We are absolutely with you, however, about a face which tells a story. Not of facelifts, nipping, tucking or plumping but of a life well lived and well laughed about!

Thank you so much for the comment which you left on our recent post to which we have made reply. We shall very much hope to welcome you again, maybe even tempting you to become a Follower!!


Oh dear, I read the title of this post on the small screen of my phone as "A Sea of Faeces". Silly me.
Reading this post reminded me of two occasions where I bumped into pupils I worked with who have an autistic spectrum disorder.
One, Tom, spied me in town. I walked over to say hello, and he protested (non verbally) very strongly. Tom's mother explained that he couldn't handle seeing familiar faces out of their usual setting. Another, Afiq, spied me at the park on a warm day and tried to cover my exposed flesh (forearms, face, neck and ankles) by stretching my clothes. His dad explained he does this to all ladies, just not in school - he somehow accepted western clothes in school, not elsewhere.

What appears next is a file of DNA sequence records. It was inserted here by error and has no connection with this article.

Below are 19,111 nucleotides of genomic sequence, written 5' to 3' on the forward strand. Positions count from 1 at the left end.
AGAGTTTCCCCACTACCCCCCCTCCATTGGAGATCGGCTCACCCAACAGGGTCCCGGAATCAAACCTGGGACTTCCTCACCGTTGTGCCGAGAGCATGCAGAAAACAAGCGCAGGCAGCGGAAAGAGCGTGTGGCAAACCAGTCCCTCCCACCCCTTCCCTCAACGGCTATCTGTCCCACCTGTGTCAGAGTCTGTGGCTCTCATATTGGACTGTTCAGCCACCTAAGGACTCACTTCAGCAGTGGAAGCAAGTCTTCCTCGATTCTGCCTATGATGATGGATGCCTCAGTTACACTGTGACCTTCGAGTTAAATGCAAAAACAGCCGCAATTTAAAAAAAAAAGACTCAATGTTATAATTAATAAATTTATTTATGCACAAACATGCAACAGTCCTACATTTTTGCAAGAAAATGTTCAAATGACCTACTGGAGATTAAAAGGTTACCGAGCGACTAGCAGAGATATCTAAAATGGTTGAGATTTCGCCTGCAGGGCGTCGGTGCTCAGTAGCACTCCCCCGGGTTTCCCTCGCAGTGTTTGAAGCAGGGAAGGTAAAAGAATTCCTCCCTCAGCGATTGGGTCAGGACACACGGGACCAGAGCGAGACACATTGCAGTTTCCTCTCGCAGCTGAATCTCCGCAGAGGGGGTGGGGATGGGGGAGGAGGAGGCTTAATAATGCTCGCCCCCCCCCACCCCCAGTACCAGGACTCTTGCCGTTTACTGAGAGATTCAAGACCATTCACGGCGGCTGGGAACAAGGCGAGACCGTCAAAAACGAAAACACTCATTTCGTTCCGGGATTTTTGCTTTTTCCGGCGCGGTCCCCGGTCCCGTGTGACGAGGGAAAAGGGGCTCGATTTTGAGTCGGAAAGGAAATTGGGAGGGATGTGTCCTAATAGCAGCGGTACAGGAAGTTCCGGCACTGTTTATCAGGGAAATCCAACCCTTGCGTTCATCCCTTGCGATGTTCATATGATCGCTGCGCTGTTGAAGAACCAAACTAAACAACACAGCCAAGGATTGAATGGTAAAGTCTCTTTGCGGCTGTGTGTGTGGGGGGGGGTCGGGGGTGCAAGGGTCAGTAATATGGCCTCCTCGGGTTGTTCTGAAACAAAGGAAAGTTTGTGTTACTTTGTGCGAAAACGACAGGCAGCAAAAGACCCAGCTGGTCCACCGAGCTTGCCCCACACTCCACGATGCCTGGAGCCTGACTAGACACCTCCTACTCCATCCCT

My mum seems to have trouble recognising people she knows well when out and about. Unless they physically shake her, she will walk straight past a former colleague/old friend without so much as w nod of acknowledgement.
Forgetting a name is hardly a crime in comparison!

Librarian said...

Faces and voices are part of what makes me recognise people, as well as their posture and gait. And I usually have no trouble in remembering names, which comes in quite useful at my job in sales. Of course, it does happen that I see someone in an environment where I least expect them, and then it takes a moment for me to link a name to the face, knowing that "I know this guy (or woman) from somewhere..." until I remember.
What you say about the woman that used to be one of the beauties at school I saw happening to someone like her; she was much admired when we were teenagers, and when, a few years ago, my year had a "20 years after" reunion, she looked plain and I doubt men turn around to stare after her when she walks past now. The nice thing about this is that she has become a much more pleasant person; we suddenly found we could talk to each other, and I liked her a lot better than when she used to be the rather haughty girl obsessed with fashion labels.